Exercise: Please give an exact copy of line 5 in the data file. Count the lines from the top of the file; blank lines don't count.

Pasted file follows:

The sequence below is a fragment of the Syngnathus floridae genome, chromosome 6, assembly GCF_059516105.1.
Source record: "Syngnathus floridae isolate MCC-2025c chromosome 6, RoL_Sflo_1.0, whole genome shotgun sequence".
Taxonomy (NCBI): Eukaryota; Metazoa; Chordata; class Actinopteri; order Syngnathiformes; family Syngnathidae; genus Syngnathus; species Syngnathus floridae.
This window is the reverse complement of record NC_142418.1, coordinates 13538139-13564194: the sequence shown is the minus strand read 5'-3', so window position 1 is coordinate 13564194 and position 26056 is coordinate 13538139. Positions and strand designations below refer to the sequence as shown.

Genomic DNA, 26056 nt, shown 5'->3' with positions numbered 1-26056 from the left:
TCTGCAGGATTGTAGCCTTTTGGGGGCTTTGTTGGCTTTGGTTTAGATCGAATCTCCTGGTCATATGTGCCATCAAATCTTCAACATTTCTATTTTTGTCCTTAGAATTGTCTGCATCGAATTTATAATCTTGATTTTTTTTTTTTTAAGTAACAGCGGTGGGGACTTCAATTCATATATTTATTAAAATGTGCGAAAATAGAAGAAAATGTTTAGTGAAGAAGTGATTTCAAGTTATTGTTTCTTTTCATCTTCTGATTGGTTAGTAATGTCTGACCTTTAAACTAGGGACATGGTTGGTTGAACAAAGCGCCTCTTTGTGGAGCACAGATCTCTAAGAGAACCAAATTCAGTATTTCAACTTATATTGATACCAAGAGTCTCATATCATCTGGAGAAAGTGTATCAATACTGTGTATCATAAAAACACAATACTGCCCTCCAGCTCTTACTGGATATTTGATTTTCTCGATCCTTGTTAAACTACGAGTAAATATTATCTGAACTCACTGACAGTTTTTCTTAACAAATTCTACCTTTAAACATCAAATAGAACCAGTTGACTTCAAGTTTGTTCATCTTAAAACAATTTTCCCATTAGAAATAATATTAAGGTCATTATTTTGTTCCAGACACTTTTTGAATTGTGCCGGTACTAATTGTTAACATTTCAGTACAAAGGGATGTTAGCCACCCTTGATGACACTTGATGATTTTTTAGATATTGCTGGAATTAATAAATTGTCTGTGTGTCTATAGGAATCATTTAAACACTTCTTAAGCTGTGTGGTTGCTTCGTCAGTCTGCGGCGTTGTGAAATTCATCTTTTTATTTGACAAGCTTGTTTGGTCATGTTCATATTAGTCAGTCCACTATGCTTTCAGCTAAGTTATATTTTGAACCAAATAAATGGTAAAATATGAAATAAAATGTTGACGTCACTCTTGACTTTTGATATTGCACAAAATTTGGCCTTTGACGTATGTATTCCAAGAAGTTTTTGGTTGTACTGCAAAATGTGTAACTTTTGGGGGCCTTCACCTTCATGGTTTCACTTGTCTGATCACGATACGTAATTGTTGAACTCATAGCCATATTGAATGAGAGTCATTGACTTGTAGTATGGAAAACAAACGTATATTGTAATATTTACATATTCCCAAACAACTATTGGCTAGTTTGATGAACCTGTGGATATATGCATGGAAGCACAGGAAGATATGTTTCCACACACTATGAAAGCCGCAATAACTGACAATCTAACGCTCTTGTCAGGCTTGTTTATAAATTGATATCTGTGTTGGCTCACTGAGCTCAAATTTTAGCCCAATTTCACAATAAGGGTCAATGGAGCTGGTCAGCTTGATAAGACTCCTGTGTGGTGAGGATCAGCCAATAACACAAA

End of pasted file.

Genomic DNA, 26056 nt, shown 5'->3' with positions numbered 1-26056 from the left: